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A procedure to assess the spatial variability in the importance of abiotic factors affecting distributions: THE case of world freshwater fishes

AuthorsManjarrés-Hernández, Ana; Guisande, Cástor; García-Roselló, Emilio; Pelayo-Villamil, Patricia; González-Dacosta, Jacinto; Heine, Juergen; González-Vilas, Luis; Granado-Lorencio, C.; Duque, Santiago R.; Lobo, Jorge M.
KeywordsNon-stationary predictors
Anisotropic predictors
Environmental data selection
Geographical background
Issue DateOct-2018
PublisherOxford University Press
CitationCurrent Zoology 64(5): 549-557 (2018)
AbstractUnderstanding the factors shaping species’ distributions is a key longstanding topic in ecology with unresolved issues. The aims were to test whether the relative contribution of abiotic factors that set the geographical range of freshwater fish species may vary spatially and/or may depend on the geographical extent that is being considered. The relative contribution of factors, to discriminate between the conditions prevailing in the area where the species is present and those existing in the considered extent, was estimated with the instability index included in the R package SPEDInstabR. We used 3 different extent sizes: 1) each river basin where the species is present (local); 2) all river basins where the species is present (regional); and 3) the whole Earth (global). We used a data set of 16,543 freshwater fish species with a total of 845,764 geographical records, together with bioclimatic and topographic variables. Factors associated with temperature and altitude show the highest relative contribution to explain the distribution of freshwater fishes at the smaller considered extent. Altitude and a mix of factors associated with temperature and precipitation were more important when using the regional extent. Factors associated with precipitation show the highest contribution when using the global extent. There was also spatial variability in the importance of factors, both between species and within species and from region to region. Factors associated with precipitation show a clear latitudinal trend of decreasing in importance toward the equator.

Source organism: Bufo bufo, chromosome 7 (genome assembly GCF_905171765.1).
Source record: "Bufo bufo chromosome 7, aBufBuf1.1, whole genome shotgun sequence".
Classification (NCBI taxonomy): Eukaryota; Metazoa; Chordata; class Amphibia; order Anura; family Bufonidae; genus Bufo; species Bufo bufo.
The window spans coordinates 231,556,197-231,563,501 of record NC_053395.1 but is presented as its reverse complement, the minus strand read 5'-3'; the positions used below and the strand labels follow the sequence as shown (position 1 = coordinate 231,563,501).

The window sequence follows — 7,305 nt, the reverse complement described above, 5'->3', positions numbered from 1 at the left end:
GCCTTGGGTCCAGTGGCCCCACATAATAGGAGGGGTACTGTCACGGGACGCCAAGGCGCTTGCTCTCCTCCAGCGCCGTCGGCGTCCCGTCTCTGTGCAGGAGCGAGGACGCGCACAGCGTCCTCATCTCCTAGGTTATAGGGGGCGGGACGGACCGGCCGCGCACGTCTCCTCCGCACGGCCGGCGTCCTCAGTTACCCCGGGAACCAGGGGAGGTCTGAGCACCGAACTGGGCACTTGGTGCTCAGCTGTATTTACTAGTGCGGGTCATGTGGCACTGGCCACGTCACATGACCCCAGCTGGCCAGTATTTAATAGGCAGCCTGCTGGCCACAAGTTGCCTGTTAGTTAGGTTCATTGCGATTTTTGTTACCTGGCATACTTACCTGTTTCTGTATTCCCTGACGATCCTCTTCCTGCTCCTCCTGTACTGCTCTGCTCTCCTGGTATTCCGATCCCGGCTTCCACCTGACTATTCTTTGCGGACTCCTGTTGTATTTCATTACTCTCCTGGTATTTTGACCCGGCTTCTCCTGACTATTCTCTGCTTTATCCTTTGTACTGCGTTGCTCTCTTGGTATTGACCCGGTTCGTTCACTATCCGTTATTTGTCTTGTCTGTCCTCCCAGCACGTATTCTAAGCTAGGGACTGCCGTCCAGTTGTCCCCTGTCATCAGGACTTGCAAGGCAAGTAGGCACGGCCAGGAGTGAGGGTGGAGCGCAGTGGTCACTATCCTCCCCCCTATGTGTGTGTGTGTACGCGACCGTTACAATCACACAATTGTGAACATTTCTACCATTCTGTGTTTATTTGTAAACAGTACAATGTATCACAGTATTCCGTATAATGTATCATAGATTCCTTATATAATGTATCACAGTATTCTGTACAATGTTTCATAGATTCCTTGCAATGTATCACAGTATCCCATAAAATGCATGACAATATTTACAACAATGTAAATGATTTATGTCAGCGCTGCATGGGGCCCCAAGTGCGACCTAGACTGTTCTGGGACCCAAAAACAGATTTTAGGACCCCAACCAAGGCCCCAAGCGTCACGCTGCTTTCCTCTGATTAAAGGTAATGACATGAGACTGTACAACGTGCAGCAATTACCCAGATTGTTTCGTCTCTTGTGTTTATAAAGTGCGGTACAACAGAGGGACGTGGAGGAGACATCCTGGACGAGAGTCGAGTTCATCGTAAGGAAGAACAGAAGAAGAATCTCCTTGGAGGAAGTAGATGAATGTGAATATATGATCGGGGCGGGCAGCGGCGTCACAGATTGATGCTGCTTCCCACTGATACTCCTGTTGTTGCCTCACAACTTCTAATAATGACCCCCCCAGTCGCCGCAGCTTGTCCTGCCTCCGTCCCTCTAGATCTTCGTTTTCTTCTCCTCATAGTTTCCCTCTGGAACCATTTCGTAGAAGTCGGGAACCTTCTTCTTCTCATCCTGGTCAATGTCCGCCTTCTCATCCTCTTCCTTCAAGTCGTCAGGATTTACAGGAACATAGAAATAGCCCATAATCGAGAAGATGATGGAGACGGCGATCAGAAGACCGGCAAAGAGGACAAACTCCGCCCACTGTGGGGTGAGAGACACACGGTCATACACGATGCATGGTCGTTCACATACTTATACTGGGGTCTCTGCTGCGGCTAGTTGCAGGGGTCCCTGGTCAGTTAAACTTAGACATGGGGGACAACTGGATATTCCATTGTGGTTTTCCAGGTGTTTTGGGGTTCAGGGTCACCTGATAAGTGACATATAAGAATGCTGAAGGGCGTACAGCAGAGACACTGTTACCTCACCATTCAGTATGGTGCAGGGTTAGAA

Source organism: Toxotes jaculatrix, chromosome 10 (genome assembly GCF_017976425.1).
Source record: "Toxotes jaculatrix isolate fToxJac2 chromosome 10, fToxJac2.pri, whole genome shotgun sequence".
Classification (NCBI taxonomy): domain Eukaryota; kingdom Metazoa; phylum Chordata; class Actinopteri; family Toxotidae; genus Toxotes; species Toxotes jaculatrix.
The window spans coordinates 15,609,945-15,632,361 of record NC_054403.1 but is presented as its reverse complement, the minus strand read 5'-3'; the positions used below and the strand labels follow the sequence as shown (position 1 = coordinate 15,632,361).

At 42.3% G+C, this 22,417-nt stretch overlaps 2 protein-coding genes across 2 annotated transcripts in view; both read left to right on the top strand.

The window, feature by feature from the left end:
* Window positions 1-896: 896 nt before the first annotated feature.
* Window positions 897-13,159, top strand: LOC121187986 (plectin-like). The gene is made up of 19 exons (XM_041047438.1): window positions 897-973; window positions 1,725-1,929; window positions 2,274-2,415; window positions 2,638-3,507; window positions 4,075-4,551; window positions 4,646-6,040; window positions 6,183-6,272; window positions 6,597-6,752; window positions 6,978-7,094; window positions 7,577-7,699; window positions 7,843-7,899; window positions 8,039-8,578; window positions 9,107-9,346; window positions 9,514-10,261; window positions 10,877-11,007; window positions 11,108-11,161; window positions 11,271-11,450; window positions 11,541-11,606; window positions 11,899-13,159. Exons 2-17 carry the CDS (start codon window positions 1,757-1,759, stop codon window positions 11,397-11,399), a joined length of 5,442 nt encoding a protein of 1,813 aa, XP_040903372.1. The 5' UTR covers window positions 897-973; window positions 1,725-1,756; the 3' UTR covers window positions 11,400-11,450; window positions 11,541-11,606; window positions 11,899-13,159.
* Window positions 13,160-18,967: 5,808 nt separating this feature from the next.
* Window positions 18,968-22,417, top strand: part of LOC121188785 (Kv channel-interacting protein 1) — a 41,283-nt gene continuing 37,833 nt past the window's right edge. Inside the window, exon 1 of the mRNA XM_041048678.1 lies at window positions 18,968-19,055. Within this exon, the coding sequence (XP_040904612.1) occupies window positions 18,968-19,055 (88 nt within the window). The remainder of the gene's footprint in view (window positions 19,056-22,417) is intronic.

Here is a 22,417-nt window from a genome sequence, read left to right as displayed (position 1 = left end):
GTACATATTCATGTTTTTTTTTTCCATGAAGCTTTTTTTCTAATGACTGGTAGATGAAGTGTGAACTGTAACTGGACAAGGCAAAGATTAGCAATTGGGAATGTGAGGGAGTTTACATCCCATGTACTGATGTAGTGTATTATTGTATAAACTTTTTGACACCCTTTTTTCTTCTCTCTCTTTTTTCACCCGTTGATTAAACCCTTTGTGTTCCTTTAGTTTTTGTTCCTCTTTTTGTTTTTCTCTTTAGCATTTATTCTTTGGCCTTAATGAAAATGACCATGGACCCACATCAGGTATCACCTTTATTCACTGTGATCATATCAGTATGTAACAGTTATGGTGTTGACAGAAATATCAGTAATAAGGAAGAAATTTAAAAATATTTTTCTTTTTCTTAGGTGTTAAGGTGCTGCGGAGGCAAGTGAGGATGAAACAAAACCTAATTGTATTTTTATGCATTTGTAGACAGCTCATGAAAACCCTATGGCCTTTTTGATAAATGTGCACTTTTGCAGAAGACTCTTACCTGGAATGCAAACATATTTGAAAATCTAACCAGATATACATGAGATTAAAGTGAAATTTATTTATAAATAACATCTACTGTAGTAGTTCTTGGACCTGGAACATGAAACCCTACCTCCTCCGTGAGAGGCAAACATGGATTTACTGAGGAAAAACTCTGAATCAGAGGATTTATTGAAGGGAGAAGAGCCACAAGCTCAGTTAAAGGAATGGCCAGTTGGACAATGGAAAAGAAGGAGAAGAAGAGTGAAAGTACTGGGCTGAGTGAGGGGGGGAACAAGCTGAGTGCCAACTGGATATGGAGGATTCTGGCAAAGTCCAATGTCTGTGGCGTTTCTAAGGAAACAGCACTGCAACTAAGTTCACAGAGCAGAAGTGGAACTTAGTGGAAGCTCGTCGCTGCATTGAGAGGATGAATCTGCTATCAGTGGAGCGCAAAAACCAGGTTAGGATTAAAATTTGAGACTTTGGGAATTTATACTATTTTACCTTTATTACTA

Publisher version (URL)https://doi.org/10.1093/cz/zox063
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